- The Washington Times - Thursday, April 18, 2002

NEW YORK It was only 10 months ago that Josh Towers was the crown jewel of the Baltimore Orioles' young pitching staff, a promising rookie right-hander with incredible control and outstanding numbers to show for it.
It just seems longer than that.
The Towers who was tagged for three home runs in Baltimore's 7-1 loss to the New York Yankees last night bears little or no resemblance to the pitcher who had hitters around the American League slamming their bats to the ground in frustration last June.
He looks, quite frankly, like a pitcher whose time in the starting rotation could be numbered.
After surrendering four runs and nine hits in seven innings to the Yankees, Towers saw his 2002 record fall to 0-3 and his ERA to 5.59. With rookie Rick Bauer a natural starter pitching well out of the bullpen, it could be only a matter of time before Mike Hargrove elects to make a switch, though the manager is not ready to do anything drastic yet.
"It's real early in the game," Hargrove said. "We certainly don't want to put the cart before the horse."
When Towers broke in with the Orioles last season, he dominated unsuspecting hitters with pinpoint control and deceptive speed. But since winning AL Rookie of the Month honors in June with a 5-1 record and 1.49 ERA, the right-hander has collapsed. With last night's loss, he's now 2-11 with a 6.08 ERA since winning the award.
The problem has been poor location of only a handful of pitches on any given night. Though Towers continues to possess excellent control he's walked only four batters in three starts he can't afford to leave a single pitch up in the strike zone given the lack of velocity on his fastball.
"It's bugging the [stuff] out of me," Towers said.
That's what has plagued Towers throughout this rough stretch an occasionally misplaced pitch and the results have been staggering. The three shots clubbed by the Yankees off Towers they added two more later brought the right-hander's season total to eight home runs allowed (tops in the majors), or 32 percent of all hits against him.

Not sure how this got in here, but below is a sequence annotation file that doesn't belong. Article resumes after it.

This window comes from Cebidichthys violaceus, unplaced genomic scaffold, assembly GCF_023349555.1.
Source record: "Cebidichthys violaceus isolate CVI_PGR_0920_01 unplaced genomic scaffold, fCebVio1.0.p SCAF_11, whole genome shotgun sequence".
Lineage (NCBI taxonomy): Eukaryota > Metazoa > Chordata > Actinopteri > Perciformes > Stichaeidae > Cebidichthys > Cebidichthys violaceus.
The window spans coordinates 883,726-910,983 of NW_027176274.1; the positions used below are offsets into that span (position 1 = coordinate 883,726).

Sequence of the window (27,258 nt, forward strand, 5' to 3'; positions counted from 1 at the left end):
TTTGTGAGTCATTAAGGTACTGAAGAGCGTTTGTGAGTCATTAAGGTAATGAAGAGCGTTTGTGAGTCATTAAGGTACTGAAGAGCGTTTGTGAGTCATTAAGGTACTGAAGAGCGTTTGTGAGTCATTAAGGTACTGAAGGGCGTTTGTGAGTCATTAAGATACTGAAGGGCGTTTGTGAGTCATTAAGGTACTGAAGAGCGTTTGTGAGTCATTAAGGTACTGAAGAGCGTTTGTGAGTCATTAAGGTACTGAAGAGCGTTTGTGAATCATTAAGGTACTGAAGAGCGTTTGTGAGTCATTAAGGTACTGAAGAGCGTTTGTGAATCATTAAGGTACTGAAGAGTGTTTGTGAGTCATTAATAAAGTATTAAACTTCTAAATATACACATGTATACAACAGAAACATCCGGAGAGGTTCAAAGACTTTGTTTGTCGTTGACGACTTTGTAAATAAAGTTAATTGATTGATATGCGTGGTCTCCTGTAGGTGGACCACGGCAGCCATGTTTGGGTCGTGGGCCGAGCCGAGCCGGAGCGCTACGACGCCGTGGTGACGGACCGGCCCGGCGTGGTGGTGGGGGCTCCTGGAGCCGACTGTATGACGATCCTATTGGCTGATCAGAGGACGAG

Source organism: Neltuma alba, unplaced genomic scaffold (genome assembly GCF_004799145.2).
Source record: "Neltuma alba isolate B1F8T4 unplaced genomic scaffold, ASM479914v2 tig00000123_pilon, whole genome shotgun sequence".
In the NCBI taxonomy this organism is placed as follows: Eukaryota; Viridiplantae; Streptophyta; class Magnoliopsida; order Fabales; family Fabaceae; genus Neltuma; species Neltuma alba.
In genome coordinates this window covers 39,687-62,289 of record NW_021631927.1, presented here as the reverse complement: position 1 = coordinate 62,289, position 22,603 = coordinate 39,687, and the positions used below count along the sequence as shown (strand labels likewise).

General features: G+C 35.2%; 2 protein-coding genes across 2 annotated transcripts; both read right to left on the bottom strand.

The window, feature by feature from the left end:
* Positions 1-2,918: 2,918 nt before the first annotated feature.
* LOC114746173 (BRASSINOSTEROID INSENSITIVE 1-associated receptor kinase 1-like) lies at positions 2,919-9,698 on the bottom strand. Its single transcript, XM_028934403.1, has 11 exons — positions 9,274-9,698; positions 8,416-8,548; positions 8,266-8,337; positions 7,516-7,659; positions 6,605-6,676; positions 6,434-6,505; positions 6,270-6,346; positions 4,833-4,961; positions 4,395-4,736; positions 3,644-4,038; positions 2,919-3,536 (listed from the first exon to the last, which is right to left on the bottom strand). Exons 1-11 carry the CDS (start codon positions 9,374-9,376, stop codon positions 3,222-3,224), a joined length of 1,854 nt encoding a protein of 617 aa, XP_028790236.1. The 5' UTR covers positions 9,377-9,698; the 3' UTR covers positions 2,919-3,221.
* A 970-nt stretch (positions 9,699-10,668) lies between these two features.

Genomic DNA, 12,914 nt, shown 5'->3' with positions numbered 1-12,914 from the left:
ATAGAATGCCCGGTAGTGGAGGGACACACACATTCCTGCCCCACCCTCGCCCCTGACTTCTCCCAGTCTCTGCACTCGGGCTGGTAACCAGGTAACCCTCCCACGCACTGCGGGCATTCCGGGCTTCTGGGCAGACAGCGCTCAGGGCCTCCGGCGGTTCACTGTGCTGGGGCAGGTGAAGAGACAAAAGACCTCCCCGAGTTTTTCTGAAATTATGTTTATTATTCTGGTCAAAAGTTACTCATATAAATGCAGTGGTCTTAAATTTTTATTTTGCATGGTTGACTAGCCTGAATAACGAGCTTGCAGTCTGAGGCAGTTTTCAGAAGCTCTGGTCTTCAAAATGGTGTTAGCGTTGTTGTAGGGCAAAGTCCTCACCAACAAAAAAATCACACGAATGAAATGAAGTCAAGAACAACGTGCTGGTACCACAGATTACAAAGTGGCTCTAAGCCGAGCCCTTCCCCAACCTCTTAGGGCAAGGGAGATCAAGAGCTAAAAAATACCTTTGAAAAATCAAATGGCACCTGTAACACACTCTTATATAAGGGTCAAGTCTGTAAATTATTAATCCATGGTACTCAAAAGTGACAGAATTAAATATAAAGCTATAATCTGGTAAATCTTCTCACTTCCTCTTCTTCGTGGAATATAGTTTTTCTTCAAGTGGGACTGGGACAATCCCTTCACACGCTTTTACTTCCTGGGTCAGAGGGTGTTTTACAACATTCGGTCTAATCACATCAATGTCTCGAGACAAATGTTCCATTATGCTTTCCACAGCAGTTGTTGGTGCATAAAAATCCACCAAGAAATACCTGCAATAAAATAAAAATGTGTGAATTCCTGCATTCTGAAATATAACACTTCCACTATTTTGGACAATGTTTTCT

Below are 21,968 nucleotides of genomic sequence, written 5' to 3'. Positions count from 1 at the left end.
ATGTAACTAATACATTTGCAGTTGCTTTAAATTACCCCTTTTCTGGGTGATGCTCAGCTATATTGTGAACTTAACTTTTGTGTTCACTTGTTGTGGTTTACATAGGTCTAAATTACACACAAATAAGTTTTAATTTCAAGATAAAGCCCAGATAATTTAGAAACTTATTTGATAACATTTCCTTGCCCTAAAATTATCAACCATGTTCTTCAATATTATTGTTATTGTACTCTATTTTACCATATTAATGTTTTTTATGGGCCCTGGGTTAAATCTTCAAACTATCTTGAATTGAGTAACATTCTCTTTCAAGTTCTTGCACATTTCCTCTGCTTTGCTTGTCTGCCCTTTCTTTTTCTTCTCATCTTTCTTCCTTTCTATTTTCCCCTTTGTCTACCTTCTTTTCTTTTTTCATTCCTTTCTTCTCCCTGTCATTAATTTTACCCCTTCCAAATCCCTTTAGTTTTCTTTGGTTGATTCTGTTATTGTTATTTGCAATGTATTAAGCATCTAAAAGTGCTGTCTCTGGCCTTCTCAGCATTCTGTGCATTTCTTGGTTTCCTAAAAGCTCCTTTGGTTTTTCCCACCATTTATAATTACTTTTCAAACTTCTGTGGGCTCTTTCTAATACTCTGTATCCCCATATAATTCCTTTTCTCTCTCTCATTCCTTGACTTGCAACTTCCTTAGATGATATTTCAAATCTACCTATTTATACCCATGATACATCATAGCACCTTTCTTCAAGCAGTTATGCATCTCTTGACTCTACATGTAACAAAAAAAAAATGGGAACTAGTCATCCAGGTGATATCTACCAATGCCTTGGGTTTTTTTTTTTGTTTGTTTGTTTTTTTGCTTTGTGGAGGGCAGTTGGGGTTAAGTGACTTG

"I can't make a mistake at all if that's going to be the case," he said. "If I make a mistake, they're hitting it over the fence. There ain't no doubles, there ain't no triples. They're all leaving the yard, and it [stinks]. I can't have my defense help me out if I'm letting the ball land over the fence every single time. They're useless to me."
New York wasted no time padding Towers' negative stats last night. Leadoff hitter Alfonso Soriano launched Towers' second pitch of the night over the left-field fence and into Monument Park at Yankee Stadium.
Three innings later, Jason Giambi doubled down the left-field line, and Jorge Posada followed with a two-run homer to right-center.
Giambi saved the best for last. The Yankees' newest superstar has struggled in his home park thus far, entering last night's contest with one RBI in four games and even eliciting some boos from the faithful. But after getting just enough of a belt-high, 3-1 fastball from Towers in the sixth inning and dropping it barely over the short right-field fence, Giambi was greeted with a thunderous roar that would not die down until he came back from the dugout for a curtain call.
"I don't really count Jason's as a home run; he just popped it up, and it's 350 [feet] down the line," Towers said. "But the other two, I got the ball up to Jorge and he crushed it, and Soriano started the game off. It's like I can't avoid it."
How significant are the home runs given up by Towers? Of the 12 runs scored on him in three starts this season, 11 have come off homers, a disturbing trend that may very well haunt Towers throughout his career.
"Unfortunately, that's the type of pitcher he is," said Brook Fordyce, who has caught the majority of Towers' starts over the last year. "But only time will tell on that one."
New York wasn't done, even when Towers departed after the seventh. Rookie left-hander Erik Bedard made his major league debut in relief of Towers (becoming the 200th native of Canada to do so) and retired two of three batters in the eighth before Hargrove summoned right-hander Willis Roberts.
Wrong move. Roberts was greeted with a two-run homer by Rondell White on his first pitch, then a solo shot by Shane Spencer in the next at-bat.
The Orioles scored all their runs off the long ball as well. It just so happened that they only hit one to New York's five: Jay Gibbons' solo shot off Orlando Hernandez (2-1) in the sixth, Gibbons' team-leading fifth of the season. Baltimore mustered precious little offense otherwise. After they stranded six runners in the first three innings, only three more batters reached base.
"We set the table," Hargrove said. "We just never could get the hit to get us going."

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